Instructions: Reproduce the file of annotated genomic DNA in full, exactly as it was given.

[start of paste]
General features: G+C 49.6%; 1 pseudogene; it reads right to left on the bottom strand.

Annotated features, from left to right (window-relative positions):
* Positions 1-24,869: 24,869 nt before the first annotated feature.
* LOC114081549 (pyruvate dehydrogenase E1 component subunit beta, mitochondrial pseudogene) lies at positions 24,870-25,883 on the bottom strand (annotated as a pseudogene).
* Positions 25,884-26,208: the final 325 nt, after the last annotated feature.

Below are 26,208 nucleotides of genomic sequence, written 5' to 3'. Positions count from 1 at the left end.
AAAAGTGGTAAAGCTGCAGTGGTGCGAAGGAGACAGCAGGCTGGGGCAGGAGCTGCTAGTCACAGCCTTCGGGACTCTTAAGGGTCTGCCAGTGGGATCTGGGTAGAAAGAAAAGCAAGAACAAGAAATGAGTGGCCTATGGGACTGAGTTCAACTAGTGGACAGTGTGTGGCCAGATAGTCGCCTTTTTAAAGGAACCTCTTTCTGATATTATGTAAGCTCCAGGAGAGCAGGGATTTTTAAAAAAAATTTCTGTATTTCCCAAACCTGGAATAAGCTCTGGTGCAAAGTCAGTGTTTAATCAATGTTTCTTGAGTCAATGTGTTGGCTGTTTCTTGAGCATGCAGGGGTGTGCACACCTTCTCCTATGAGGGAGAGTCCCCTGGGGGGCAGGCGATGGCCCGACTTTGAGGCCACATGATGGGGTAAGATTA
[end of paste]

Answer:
General features: G+C 49.6%; 1 pseudogene; it reads right to left on the bottom strand.

Annotated features, from left to right (window-relative positions):
* Positions 1-24,869: 24,869 nt before the first annotated feature.
* LOC114081549 (pyruvate dehydrogenase E1 component subunit beta, mitochondrial pseudogene) lies at positions 24,870-25,883 on the bottom strand (annotated as a pseudogene).
* Positions 25,884-26,208: the final 325 nt, after the last annotated feature.

Below are 26,208 nucleotides of genomic sequence, written 5' to 3'. Positions count from 1 at the left end.
AAAAGTGGTAAAGCTGCAGTGGTGCGAAGGAGACAGCAGGCTGGGGCAGGAGCTGCTAGTCACAGCCTTCGGGACTCTTAAGGGTCTGCCAGTGGGATCTGGGTAGAAAGAAAAGCAAGAACAAGAAATGAGTGGCCTATGGGACTGAGTTCAACTAGTGGACAGTGTGTGGCCAGATAGTCGCCTTTTTAAAGGAACCTCTTTCTGATATTATGTAAGCTCCAGGAGAGCAGGGATTTTTAAAAAAAATTTCTGTATTTCCCAAACCTGGAATAAGCTCTGGTGCAAAGTCAGTGTTTAATCAATGTTTCTTGAGTCAATGTGTTGGCTGTTTCTTGAGCATGCAGGGGTGTGCACACCTTCTCCTATGAGGGAGAGTCCCCTGGGGGGCAGGCGATGGCCCGACTTTGAGGCCACATGATGGGGTAAGATTA